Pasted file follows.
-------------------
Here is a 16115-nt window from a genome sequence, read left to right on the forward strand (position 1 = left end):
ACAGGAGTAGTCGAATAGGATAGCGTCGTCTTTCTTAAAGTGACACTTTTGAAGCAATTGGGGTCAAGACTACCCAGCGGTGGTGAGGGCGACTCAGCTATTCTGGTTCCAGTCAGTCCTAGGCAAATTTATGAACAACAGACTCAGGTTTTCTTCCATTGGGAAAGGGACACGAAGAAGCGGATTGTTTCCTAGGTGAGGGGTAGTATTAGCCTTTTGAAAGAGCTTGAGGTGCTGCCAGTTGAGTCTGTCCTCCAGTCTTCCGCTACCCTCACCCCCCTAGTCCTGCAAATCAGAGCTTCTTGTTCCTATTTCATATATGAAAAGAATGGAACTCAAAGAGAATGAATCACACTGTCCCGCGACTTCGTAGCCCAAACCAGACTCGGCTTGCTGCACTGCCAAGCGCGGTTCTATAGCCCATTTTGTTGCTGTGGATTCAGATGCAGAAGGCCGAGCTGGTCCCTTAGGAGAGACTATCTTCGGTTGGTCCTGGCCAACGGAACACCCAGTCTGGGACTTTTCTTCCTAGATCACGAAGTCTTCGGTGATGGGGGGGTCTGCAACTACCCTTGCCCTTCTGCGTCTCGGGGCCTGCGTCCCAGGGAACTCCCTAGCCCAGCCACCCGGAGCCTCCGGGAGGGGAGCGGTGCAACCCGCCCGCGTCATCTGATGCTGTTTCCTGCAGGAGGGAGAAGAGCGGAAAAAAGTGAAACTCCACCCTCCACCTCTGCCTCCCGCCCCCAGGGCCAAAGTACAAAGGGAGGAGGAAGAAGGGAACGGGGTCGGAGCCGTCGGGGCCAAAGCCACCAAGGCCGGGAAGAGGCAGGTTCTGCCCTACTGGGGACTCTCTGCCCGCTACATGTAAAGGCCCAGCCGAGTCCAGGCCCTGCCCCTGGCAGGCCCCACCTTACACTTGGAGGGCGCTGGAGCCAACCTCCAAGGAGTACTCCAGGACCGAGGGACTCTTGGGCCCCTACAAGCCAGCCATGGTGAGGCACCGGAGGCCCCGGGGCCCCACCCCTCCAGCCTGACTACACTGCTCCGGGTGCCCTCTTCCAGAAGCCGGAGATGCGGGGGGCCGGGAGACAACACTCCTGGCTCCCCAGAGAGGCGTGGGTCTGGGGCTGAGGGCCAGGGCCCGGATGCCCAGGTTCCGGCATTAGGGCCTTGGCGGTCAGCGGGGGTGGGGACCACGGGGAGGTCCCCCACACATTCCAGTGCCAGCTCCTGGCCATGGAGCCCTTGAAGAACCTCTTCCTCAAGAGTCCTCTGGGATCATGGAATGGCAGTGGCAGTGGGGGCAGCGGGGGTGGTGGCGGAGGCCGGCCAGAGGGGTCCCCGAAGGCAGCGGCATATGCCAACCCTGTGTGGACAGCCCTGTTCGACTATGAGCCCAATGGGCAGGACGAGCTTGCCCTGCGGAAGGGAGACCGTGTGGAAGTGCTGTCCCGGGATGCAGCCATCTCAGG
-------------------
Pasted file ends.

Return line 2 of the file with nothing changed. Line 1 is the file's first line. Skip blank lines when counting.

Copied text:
ACAGGAGTAGTCGAATAGGATAGCGTCGTCTTTCTTAAAGTGACACTTTTGAAGCAATTGGGGTCAAGACTACCCAGCGGTGGTGAGGGCGACTCAGCTATTCTGGTTCCAGTCAGTCCTAGGCAAATTTATGAACAACAGACTCAGGTTTTCTTCCATTGGGAAAGGGACACGAAGAAGCGGATTGTTTCCTAGGTGAGGGGTAGTATTAGCCTTTTGAAAGAGCTTGAGGTGCTGCCAGTTGAGTCTGTCCTCCAGTCTTCCGCTACCCTCACCCCCCTAGTCCTGCAAATCAGAGCTTCTTGTTCCTATTTCATATATGAAAAGAATGGAACTCAAAGAGAATGAATCACACTGTCCCGCGACTTCGTAGCCCAAACCAGACTCGGCTTGCTGCACTGCCAAGCGCGGTTCTATAGCCCATTTTGTTGCTGTGGATTCAGATGCAGAAGGCCGAGCTGGTCCCTTAGGAGAGACTATCTTCGGTTGGTCCTGGCCAACGGAACACCCAGTCTGGGACTTTTCTTCCTAGATCACGAAGTCTTCGGTGATGGGGGGGTCTGCAACTACCCTTGCCCTTCTGCGTCTCGGGGCCTGCGTCCCAGGGAACTCCCTAGCCCAGCCACCCGGAGCCTCCGGGAGGGGAGCGGTGCAACCCGCCCGCGTCATCTGATGCTGTTTCCTGCAGGAGGGAGAAGAGCGGAAAAAAGTGAAACTCCACCCTCCACCTCTGCCTCCCGCCCCCAGGGCCAAAGTACAAAGGGAGGAGGAAGAAGGGAACGGGGTCGGAGCCGTCGGGGCCAAAGCCACCAAGGCCGGGAAGAGGCAGGTTCTGCCCTACTGGGGACTCTCTGCCCGCTACATGTAAAGGCCCAGCCGAGTCCAGGCCCTGCCCCTGGCAGGCCCCACCTTACACTTGGAGGGCGCTGGAGCCAACCTCCAAGGAGTACTCCAGGACCGAGGGACTCTTGGGCCCCTACAAGCCAGCCATGGTGAGGCACCGGAGGCCCCGGGGCCCCACCCCTCCAGCCTGACTACACTGCTCCGGGTGCCCTCTTCCAGAAGCCGGAGATGCGGGGGGCCGGGAGACAACACTCCTGGCTCCCCAGAGAGGCGTGGGTCTGGGGCTGAGGGCCAGGGCCCGGATGCCCAGGTTCCGGCATTAGGGCCTTGGCGGTCAGCGGGGGTGGGGACCACGGGGAGGTCCCCCACACATTCCAGTGCCAGCTCCTGGCCATGGAGCCCTTGAAGAACCTCTTCCTCAAGAGTCCTCTGGGATCATGGAATGGCAGTGGCAGTGGGGGCAGCGGGGGTGGTGGCGGAGGCCGGCCAGAGGGGTCCCCGAAGGCAGCGGCATATGCCAACCCTGTGTGGACAGCCCTGTTCGACTATGAGCCCAATGGGCAGGACGAGCTTGCCCTGCGGAAGGGAGACCGTGTGGAAGTGCTGTCCCGGGATGCAGCCATCTCAGG